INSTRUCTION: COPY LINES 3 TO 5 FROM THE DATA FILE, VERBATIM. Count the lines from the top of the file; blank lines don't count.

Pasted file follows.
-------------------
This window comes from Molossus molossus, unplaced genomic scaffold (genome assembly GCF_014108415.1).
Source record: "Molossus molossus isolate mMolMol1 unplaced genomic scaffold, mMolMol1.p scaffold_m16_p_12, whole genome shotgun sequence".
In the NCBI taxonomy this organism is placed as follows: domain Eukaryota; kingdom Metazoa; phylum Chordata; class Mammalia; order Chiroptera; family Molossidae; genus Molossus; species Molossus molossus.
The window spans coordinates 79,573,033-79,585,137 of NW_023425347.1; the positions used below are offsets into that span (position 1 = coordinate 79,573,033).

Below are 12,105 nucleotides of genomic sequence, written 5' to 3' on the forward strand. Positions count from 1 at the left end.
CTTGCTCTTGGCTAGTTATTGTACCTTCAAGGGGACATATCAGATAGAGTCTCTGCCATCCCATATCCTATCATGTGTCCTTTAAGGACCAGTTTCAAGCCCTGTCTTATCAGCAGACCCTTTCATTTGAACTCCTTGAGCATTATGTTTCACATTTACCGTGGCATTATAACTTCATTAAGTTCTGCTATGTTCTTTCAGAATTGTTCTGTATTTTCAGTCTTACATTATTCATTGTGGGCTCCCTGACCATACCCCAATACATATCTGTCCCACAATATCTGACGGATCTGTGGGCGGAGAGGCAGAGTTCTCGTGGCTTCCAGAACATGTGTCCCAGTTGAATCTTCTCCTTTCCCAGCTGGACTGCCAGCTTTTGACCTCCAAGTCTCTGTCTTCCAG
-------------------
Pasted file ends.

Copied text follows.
In the NCBI taxonomy this organism is placed as follows: domain Eukaryota; kingdom Metazoa; phylum Chordata; class Mammalia; order Chiroptera; family Molossidae; genus Molossus; species Molossus molossus.
The window spans coordinates 79,573,033-79,585,137 of NW_023425347.1; the positions used below are offsets into that span (position 1 = coordinate 79,573,033).

Below are 12,105 nucleotides of genomic sequence, written 5' to 3' on the forward strand. Positions count from 1 at the left end.